Stuck on five-kilometre leashes, we need someone to throw us a bone
Oh Melbourne, you’ve been so patient. It’s been more than three months since we first went into what was supposed to be a six-week lockdown. Remember the first time we pencilled the escape date into our calendars? We were giving up our freedoms to save lives. We have been united for a truly noble cause.
Lockdown bites: an empty Flinders Lane.Credit:Getty
But here we are again, eyeing yet another date on the calendar when we might be released – or then again, maybe not. The numbers that horrified us when they climbed from 5 to 725 in two months now just taunt us, remaining stubbornly higher than the five-a-day threshold that might unlock the heady freedoms of step three: walking into shops, ordering a meal, travelling to another suburb for no reason at all.
The rolling fortnightly average has been hovering around 10, so people are already adjusting their expectations as the numbers jump around, fuelled by little clusters around the city's shops and hospitals.
We’ve become accustomed to disappointment, but this week has been hard. Even expressing how fed up we are is difficult when feelings run so hot – someone reminds us to buck up and stay the course or they launch a jeremiad about how all restrictions are a dictatorial disgrace. Everyone in Melbourne should be allowed a moment to be gloomy without having to justify themselves.
Every Melburnian is allowed a moment or two to be gloomy without having to justify themselves. Credit:Jason South
We shared the first lockdown not only with the nation but with friends worldwide. This time, Melburnians have been cut off from the rest of the world and even each other. Fellow Australians remark airily on our predicament as if it were some character failing, politicians across borders exploit fears of "the Melbourne virus" in ways that will create lasting resentments. It’s been divisive, exhausting and dull.
We are grateful for small things: the crime tape removed from the playgrounds, the chance for five friends to eat sandwiches in the park without getting arrested. But lockdown without a parole date is taking its toll, especially on those caught in the undertow of anxiety about their livelihood, rent and future.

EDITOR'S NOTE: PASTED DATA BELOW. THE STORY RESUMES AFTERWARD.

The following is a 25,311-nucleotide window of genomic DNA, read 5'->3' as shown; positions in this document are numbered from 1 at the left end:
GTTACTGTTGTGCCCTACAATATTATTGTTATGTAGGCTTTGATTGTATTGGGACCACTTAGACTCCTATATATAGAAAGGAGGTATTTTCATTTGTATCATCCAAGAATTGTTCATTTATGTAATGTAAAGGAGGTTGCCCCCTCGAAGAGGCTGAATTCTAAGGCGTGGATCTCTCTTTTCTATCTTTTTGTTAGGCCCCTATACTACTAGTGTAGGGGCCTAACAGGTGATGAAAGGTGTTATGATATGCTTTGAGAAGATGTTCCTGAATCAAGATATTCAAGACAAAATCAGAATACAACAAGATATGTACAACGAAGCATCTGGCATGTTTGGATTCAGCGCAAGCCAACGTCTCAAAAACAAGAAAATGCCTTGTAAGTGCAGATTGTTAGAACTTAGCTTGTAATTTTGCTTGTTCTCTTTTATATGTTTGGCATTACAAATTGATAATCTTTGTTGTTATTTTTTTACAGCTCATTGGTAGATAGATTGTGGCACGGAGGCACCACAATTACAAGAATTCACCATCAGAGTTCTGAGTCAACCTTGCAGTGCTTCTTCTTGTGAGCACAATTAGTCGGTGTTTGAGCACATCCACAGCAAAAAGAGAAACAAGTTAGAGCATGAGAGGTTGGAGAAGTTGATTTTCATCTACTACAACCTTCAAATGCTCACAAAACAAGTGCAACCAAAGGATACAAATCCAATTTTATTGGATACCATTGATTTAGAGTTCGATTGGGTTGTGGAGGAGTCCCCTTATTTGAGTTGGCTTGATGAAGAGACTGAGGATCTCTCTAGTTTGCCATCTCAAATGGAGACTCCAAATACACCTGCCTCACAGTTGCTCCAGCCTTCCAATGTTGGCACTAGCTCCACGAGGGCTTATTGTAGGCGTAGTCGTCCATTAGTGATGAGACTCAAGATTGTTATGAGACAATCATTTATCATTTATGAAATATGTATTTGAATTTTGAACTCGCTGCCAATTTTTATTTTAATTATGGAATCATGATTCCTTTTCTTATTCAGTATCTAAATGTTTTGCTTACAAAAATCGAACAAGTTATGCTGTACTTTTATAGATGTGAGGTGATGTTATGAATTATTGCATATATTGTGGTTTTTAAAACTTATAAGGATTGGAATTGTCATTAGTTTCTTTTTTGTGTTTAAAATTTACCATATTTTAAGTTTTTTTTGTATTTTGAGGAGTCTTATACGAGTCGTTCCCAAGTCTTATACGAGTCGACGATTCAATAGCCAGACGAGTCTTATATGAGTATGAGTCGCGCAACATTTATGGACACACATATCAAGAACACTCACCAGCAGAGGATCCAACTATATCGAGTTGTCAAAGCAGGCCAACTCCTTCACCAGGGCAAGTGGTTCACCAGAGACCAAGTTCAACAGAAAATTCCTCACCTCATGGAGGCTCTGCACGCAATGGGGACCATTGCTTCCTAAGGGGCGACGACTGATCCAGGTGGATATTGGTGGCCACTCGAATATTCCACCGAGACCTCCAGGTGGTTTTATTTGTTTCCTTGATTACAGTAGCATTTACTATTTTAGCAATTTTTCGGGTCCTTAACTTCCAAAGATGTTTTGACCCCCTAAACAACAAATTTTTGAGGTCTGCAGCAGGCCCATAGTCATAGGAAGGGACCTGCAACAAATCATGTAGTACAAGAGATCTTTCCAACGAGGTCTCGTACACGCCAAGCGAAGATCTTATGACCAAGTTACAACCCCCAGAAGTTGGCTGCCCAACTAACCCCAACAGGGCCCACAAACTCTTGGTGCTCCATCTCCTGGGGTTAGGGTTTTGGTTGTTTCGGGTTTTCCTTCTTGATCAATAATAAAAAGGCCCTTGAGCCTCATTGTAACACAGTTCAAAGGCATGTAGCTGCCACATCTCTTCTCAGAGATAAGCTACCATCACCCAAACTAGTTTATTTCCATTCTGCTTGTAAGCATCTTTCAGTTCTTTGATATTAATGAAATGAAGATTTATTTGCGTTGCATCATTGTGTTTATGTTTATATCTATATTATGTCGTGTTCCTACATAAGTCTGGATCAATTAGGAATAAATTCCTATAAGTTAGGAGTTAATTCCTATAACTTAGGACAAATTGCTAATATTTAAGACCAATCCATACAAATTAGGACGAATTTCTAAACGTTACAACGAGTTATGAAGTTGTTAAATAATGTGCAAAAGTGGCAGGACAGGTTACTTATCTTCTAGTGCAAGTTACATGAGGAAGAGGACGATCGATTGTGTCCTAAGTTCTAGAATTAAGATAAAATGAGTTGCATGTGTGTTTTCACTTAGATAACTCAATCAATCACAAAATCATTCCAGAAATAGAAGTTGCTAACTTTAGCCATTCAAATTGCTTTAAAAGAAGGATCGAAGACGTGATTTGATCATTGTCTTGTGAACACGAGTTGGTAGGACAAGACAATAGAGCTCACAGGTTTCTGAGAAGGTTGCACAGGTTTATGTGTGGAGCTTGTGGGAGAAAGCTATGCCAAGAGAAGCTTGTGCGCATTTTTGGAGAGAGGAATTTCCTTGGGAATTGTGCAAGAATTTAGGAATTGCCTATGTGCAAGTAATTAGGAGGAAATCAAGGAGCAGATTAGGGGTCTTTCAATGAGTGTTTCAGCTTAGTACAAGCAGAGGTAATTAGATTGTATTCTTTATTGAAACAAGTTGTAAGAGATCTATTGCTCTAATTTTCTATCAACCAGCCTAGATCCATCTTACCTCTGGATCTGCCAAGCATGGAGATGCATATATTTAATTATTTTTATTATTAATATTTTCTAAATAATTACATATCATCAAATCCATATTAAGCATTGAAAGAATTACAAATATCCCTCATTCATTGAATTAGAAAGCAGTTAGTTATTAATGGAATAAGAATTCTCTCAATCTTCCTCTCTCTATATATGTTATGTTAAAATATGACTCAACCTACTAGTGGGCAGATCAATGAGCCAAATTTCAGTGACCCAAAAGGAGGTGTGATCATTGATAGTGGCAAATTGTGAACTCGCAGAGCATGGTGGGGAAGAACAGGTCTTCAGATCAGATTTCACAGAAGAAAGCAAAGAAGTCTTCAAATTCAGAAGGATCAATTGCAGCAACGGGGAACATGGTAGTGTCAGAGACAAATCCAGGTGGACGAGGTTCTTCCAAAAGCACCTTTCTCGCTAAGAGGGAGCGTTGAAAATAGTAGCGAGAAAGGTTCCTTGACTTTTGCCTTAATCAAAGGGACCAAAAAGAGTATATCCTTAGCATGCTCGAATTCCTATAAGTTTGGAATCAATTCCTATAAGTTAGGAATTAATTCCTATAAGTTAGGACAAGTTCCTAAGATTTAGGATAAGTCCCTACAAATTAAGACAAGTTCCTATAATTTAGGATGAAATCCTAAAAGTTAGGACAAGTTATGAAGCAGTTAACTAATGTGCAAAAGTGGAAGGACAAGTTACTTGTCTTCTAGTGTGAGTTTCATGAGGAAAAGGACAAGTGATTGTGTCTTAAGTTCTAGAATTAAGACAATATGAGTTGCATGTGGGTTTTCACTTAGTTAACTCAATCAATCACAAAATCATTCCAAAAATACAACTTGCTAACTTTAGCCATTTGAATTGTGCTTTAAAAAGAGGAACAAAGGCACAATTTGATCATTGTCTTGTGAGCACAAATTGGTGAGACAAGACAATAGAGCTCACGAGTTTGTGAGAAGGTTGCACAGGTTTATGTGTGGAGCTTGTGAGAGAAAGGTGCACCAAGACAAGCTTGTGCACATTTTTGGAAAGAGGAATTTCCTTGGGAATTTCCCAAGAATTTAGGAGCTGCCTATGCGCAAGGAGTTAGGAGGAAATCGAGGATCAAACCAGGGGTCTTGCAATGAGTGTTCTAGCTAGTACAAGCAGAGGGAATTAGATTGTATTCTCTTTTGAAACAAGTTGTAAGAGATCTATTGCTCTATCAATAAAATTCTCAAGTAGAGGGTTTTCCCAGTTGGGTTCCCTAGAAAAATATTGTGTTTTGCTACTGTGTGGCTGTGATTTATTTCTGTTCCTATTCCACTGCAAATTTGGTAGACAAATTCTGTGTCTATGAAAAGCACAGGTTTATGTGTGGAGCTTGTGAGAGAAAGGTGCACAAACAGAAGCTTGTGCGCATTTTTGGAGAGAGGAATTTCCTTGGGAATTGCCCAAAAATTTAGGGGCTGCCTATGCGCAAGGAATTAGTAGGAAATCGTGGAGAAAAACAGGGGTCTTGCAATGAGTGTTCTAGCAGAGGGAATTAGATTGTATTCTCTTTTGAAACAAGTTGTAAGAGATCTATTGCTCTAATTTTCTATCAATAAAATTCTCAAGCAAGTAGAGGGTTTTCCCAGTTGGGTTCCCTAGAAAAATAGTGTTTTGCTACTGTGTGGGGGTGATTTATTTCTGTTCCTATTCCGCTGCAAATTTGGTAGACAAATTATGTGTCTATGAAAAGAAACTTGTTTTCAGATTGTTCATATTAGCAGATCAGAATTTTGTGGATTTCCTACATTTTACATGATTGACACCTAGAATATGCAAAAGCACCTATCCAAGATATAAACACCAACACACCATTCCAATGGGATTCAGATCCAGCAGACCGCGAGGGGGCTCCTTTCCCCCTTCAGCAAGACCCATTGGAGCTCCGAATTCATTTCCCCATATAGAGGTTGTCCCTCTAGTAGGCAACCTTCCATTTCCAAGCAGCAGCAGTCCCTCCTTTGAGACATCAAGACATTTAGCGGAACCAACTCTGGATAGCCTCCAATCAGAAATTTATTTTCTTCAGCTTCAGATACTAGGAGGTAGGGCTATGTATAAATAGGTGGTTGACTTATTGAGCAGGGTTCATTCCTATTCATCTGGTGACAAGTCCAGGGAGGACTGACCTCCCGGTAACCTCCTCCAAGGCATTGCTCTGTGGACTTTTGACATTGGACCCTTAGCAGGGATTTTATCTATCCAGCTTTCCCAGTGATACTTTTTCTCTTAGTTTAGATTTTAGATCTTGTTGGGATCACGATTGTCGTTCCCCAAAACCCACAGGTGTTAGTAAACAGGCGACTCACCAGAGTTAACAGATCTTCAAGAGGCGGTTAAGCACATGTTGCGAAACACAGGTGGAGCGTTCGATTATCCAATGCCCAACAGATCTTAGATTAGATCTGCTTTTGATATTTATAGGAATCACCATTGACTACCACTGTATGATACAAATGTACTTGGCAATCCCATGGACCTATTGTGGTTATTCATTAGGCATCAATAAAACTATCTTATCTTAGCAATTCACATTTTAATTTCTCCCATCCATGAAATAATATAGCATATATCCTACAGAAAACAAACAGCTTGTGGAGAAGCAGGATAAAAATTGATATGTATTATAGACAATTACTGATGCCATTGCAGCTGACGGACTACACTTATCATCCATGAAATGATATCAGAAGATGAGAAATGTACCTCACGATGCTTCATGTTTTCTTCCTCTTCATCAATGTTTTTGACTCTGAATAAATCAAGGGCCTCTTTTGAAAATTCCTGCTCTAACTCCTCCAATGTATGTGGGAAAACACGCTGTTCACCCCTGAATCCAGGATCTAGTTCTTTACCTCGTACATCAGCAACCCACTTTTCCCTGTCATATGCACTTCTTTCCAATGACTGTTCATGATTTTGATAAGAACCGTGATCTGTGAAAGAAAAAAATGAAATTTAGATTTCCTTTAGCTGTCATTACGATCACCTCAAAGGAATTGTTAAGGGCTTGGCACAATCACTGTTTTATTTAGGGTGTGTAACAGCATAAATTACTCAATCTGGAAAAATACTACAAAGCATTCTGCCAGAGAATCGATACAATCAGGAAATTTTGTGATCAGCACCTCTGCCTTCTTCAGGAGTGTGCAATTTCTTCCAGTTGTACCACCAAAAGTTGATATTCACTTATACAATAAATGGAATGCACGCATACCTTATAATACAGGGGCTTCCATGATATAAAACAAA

There was a rush to book haircuts and holidays as the numbers plunged, a testimony to the city’s willingness to do what it takes to battle the virus. But now families discuss the possibility they won’t see each other at Christmas time – not if a stubborn strain of infection keeps Melbourne's barricades mounted.
The Premier has been acknowledging as much. "I get it," he said at Wednesday's press conference. "Everyone is on a countdown. When it's safe to take a step, we will. We can't predict what tomorrow's numbers will look like, let alone another 12 or 14 days on."
Andrews has indicated he probably will let us take baby steps out of lockdown even if the numbers remain higher, but won't say which steps or when.
"I know that's frustrating. I know that's very challenging," he said on Thursday. "But we will have more to say in the days and weeks to come about what the rest of this year looks like."
In weeks to come. Even some of the keenest supporters have started to ask, when daily numbers are so low, if contact tracers and social distancing regulations couldn't keep 10 or so infections a day contained.
Opening up depends on the story behind the numbers: are they all in known outbreaks in aged care or hospitals or out in the community? If there are no mystery cases, maybe there’ll be some changes anyway. Which changes come when we don’t know, though Professor Sutton seems unenthusiastic about removing our 5-kilometre leash any time soon.
Other cities have tackled second surges – Singapore, Seoul – but they still record daily tallies in double digits as infections flare at schools or clubs or dorms. Melbourne has a tougher challenge, rooting out a strain seeded in the ranks of essential workers as we aim to drag our numbers down to match the rest of Australia's.
Andrews and Sutton insist they are not pursuing an elimination strategy – there will always be outbreaks – but they are aiming for numbers so low even the epidemiologists aren’t sure we can get there. The recent outbreaks have been triggered by people going to their jobs or making unwitting mistakes.
In a city of almost 5 million, not everyone will behave impeccably all the time. Even the most compliant may play a little loose with the thousand rules – visit the shops twice! stay out for two and a half hours! – but any infectious episode could jack a daily number above five.
Containing coronavirus is like trying to lock smoke in a box; it seeps through any cracks. Stay the course? There is nothing more we can do now to lower the daily average.
Staying home all day won’t stop a cleaner working a shift, won’t stop a nurse checking a patient, won’t stop a weary traveller ordering a meal. We’re played out and worn out. Like dogs who’ve been taught to sit and stay, there’s only so long before someone has to throw us a bone.
Michelle Griffin is a senior writer.
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